When I planted johnny-jump-ups last season, I wasn’t exactly sold on the idea that I would like them. In general, I tend to always gravitate towards things that are big and showy. However, I bought them in hopes that they would reward me with even more early season color. For me, winter is a really difficult time to get through, and honestly, I need all the help that I can get!
As it turns out, the whole process was really easy. I started the viola seeds around mid July. Simply, I sowed the seeds into a container in the house and then covered the container with a plastic garbage bag that would not let any light in. I left it at a cool room temperature in my kitchen. I made sure that the seed starting medium remained consistently moist. Voila! Violas! <— See what I did there, lol.
After the seeds had germinated, I simply moved the container outside for my seedlings to continue growing until I was able to find a place to transplant them. Since the summer temperatures were still pretty hot, I found them a place with nice afternoon shade.
After temperatures began to cool, I found lovely place to transplant the viola seedlings among the biennial flowers that I had also started. There they were covered with a low tunnel for the winter once the frost started to arrive.
It’s important to note here that I didn’t cover these with a low tunnel because I was worried about them. The reason is that I was protecting SOMETHING ELSE within that same flower bed. I’ve seen quite a few people mention online that these little johnny jumps are quite cold tolerant, and I absolutely believe it.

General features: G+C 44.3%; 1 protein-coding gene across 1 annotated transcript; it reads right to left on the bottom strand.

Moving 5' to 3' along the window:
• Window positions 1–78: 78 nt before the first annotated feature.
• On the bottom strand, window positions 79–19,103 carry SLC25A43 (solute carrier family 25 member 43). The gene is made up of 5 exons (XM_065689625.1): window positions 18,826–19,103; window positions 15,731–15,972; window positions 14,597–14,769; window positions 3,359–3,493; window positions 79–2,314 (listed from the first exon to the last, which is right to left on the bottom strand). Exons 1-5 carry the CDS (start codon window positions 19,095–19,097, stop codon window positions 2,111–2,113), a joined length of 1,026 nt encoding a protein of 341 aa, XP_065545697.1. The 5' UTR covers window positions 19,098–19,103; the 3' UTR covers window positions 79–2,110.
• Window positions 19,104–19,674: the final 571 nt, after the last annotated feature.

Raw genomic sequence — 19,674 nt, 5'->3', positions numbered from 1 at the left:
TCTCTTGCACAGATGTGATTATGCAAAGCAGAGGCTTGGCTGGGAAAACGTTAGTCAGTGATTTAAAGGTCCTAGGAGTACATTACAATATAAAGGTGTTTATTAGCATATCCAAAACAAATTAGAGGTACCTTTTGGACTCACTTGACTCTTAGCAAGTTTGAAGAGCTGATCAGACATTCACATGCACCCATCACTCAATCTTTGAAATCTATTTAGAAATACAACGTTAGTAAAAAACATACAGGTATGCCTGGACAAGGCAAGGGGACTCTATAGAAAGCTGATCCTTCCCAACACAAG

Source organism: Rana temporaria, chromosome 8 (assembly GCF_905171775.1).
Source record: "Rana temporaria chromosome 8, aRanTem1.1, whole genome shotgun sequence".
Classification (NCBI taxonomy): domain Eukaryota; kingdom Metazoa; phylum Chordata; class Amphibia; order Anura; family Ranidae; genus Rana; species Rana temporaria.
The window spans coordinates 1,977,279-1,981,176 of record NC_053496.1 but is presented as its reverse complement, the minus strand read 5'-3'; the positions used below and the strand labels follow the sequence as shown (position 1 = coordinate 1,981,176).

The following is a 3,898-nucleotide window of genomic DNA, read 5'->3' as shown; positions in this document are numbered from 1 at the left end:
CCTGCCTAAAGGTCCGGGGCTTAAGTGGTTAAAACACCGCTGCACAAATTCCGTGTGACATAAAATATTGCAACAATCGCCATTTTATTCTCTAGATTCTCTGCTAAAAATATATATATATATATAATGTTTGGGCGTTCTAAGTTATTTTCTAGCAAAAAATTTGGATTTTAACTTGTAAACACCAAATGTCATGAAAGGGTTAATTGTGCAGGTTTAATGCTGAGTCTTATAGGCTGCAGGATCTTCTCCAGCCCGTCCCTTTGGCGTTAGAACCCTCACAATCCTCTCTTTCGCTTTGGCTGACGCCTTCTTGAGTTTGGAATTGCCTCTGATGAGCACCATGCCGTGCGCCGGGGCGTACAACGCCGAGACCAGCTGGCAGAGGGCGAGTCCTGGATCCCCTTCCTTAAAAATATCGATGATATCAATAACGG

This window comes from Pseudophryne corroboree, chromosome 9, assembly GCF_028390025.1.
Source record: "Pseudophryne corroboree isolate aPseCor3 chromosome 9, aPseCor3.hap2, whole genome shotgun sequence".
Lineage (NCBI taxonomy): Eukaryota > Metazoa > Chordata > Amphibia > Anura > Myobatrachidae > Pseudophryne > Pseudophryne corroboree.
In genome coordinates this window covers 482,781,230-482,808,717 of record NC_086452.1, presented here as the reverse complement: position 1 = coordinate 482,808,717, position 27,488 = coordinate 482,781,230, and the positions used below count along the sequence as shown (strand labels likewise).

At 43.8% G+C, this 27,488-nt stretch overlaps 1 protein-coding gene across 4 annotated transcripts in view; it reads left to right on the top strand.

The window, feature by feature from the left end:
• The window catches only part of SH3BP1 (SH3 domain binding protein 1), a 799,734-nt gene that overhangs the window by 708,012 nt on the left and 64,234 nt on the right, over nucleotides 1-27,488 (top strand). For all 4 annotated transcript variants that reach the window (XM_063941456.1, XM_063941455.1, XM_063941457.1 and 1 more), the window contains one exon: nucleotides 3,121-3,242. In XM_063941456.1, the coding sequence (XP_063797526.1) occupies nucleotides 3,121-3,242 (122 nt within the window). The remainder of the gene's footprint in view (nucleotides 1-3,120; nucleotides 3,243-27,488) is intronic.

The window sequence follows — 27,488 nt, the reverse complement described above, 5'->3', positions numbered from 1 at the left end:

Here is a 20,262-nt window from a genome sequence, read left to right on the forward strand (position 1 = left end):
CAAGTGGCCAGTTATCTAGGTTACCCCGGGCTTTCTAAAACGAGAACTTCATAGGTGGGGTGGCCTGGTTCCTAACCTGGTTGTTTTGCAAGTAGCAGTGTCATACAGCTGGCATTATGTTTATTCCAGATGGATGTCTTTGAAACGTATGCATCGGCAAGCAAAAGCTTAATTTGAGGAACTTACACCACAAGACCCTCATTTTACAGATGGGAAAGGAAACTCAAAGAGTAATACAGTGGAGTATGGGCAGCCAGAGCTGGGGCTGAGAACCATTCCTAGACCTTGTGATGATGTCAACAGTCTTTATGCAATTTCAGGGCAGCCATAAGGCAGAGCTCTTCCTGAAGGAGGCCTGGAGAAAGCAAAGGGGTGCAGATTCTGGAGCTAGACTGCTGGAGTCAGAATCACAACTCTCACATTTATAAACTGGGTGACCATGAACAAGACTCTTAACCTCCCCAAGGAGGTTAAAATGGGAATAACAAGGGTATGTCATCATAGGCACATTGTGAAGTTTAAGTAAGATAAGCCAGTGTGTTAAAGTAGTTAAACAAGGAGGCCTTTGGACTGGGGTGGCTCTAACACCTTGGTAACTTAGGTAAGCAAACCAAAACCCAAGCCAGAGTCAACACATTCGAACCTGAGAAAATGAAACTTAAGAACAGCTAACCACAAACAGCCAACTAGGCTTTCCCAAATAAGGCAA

I was seriously surprised to see that these flowers bloomed all winter long inside the low tunnel. Considering how incredibly cold this winter has been – I’m thoroughly impressed! Amazing. The cold tolerance alone is enough to make me want to plant these every season!
Even though I made the choice to sow these seeds indoors as a means to germinate them, my garden instinct (and other people online) tell me that they respond well to being sown outside in the fall and overwintered for spring bloom. Perhaps that’s something I’ll definitely have to try this coming season.
Thank you so much for taking the time to check out this post. It means a lot to me. I’d love to hear all about your experiences growing johnny jumps or other violas down in the comments below! I hope you’re having a wonderful day!